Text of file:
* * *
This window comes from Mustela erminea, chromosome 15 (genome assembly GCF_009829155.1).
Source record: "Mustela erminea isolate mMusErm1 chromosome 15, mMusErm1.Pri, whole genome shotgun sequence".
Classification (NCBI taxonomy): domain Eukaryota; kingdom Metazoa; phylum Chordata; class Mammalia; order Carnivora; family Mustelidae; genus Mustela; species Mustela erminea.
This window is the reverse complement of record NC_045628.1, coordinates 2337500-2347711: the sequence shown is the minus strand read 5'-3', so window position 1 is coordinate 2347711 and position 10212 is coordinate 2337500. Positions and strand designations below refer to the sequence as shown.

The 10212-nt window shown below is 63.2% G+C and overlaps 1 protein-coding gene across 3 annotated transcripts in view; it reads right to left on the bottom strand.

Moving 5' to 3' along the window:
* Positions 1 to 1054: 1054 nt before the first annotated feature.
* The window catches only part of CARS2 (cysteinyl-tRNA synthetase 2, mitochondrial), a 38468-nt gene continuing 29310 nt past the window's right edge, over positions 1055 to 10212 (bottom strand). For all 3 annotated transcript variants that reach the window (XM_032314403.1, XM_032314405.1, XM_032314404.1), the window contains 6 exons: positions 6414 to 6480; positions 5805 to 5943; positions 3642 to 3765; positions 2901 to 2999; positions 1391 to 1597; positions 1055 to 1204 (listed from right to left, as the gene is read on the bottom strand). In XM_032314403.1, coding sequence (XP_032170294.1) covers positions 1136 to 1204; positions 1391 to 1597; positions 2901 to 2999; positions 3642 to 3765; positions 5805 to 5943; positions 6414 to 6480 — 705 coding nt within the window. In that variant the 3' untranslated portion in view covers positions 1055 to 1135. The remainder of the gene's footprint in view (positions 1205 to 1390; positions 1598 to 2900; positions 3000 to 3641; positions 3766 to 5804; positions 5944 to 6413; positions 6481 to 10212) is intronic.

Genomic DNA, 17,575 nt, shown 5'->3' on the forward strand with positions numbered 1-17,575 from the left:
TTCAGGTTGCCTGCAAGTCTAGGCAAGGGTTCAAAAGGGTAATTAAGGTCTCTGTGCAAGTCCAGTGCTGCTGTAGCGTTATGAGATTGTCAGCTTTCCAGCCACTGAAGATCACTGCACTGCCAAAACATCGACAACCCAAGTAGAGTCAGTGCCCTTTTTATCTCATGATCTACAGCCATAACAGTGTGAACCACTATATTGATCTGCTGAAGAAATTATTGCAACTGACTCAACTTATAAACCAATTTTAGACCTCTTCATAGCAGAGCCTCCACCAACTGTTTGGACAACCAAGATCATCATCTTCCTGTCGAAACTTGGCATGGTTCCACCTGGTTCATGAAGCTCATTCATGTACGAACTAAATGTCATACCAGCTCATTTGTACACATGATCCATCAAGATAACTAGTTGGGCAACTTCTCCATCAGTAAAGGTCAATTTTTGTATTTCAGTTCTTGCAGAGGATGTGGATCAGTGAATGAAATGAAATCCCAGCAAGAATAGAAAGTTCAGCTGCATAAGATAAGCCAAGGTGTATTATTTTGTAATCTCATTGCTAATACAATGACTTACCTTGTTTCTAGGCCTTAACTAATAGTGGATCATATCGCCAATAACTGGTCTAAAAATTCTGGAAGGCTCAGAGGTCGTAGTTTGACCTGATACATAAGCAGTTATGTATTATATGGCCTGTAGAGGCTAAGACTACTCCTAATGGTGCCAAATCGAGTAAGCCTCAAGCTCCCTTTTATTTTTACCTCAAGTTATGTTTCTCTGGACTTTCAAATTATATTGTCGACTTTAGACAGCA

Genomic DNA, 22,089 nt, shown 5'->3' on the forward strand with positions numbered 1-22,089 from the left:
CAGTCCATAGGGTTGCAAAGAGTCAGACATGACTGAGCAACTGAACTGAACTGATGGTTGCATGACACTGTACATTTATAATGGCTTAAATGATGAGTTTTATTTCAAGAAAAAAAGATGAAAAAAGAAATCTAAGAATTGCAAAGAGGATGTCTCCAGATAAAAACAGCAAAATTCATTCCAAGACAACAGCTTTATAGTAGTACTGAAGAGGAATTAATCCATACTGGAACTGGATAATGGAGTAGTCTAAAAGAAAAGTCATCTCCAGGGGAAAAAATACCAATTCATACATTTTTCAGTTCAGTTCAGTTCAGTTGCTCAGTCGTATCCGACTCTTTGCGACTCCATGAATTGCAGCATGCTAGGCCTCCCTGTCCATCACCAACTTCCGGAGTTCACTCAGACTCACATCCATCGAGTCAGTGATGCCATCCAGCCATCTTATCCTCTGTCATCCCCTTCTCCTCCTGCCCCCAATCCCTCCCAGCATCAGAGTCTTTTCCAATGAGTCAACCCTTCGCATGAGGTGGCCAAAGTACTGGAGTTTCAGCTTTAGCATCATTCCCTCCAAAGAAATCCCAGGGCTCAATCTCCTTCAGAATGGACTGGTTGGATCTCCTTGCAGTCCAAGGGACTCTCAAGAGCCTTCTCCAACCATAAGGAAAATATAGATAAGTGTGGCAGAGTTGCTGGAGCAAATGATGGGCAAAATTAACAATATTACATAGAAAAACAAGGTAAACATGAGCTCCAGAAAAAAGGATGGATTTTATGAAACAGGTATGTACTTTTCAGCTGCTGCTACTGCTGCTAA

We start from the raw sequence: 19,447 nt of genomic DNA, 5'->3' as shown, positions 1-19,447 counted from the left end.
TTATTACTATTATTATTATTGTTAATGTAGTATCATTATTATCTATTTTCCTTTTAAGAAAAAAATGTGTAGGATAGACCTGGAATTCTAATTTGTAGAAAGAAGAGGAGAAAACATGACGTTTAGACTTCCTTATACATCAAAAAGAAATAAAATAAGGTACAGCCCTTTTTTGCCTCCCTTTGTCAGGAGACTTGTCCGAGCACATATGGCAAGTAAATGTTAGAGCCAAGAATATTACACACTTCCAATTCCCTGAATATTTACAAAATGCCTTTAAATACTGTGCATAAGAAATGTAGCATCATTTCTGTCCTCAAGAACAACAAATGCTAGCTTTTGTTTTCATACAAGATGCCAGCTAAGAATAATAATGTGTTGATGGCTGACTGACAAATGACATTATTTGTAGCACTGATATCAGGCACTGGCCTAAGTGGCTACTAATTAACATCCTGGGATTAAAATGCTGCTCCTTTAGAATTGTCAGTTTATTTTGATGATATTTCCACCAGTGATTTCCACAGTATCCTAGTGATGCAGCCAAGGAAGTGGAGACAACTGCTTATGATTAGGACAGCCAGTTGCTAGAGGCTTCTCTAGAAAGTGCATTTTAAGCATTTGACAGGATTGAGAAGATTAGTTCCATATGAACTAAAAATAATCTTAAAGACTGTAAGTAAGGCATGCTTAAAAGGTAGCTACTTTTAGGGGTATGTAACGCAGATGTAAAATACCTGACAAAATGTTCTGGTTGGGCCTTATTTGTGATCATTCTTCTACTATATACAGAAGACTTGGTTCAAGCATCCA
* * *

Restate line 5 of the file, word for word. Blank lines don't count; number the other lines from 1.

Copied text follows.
The 10212-nt window shown below is 63.2% G+C and overlaps 1 protein-coding gene across 3 annotated transcripts in view; it reads right to left on the bottom strand.